The majority rules

Resorts need to blend in and fit into what's already here

Prior Lake, on the outskirts of Victoria, was an eclectic, clothes optional, slice of nature enjoyed by a variety of people and their dogs.

With no beach, the large dock-deck was the focal point of relaxation between bouts of swimming.

While everyone engaged in conversation, reading, games of chess, backgammon and cards, the agreed upon rule was no audible music.  Personal listening devices and occasional guitar playing on the dock was great.

One day, a young man arrived with his boom box and was informed of the collective consensus to not have a dominant, amplified sound that would disturb the ambiance.

He scoffed, made a couple of comments and turned on his style of music.

An older man went over to him and asked him politely to to turn off his stereo or use headphones. Again the young man sneered remarks of non-compliance.

Finally, after another request was ignored, the older guy picked up the offending apparatus and heaved it into the dark, deep waters surrounding the idyllic retreat.

Anger welled up in the young man. And when he stood up to confront the older man, all the other guys lying on the dock stood up in solidarity to avoid any potential violence.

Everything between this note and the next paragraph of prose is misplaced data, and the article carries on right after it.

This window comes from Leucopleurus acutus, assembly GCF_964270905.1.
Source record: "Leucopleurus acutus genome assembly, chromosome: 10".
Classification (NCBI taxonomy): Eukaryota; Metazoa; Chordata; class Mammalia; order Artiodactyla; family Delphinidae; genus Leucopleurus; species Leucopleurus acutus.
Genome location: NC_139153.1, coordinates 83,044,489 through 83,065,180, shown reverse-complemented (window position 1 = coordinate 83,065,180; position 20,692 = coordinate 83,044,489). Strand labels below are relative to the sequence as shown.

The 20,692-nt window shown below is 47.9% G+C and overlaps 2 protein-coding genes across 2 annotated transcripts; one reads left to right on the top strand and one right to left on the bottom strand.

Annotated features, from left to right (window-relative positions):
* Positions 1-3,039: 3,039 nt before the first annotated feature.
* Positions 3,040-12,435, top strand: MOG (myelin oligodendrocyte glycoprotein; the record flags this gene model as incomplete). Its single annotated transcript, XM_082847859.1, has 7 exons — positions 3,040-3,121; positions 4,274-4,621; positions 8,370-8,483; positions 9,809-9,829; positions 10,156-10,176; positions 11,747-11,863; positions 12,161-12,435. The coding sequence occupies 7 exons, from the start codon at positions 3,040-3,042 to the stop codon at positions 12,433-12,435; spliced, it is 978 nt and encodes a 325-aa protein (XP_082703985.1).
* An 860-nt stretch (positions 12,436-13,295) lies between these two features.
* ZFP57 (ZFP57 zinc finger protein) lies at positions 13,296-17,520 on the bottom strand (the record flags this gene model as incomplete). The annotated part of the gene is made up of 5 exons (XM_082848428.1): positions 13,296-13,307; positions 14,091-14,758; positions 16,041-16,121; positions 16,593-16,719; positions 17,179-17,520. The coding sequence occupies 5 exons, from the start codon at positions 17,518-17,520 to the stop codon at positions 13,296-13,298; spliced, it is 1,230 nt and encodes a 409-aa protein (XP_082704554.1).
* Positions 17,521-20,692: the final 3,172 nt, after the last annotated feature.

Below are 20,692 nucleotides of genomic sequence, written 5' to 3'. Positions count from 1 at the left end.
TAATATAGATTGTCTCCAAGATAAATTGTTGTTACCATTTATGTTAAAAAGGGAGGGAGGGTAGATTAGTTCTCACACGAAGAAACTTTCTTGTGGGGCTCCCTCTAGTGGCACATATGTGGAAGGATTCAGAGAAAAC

The young man removed himself from the scene and the established status quo resumed.

And now, Carrie Powell Davidson and the Parksville council are standing up to preserve our beach front area from commercial noise invasion versus the sounds of occasional recreational events.

If the Beach Club wishes to enhance a wedding party with music, then make it live, make it acoustic like a four string quartet.

The other resorts in question are not smack dab, front and centre on our waterfront.

Blend in. Let our oceanfront vacationland be enjoyed by all but keep your clothes on!

Once a precedent is set, who knows how far the decibels will rise? The majority rules.

Gord Byers

Parksville

 

 

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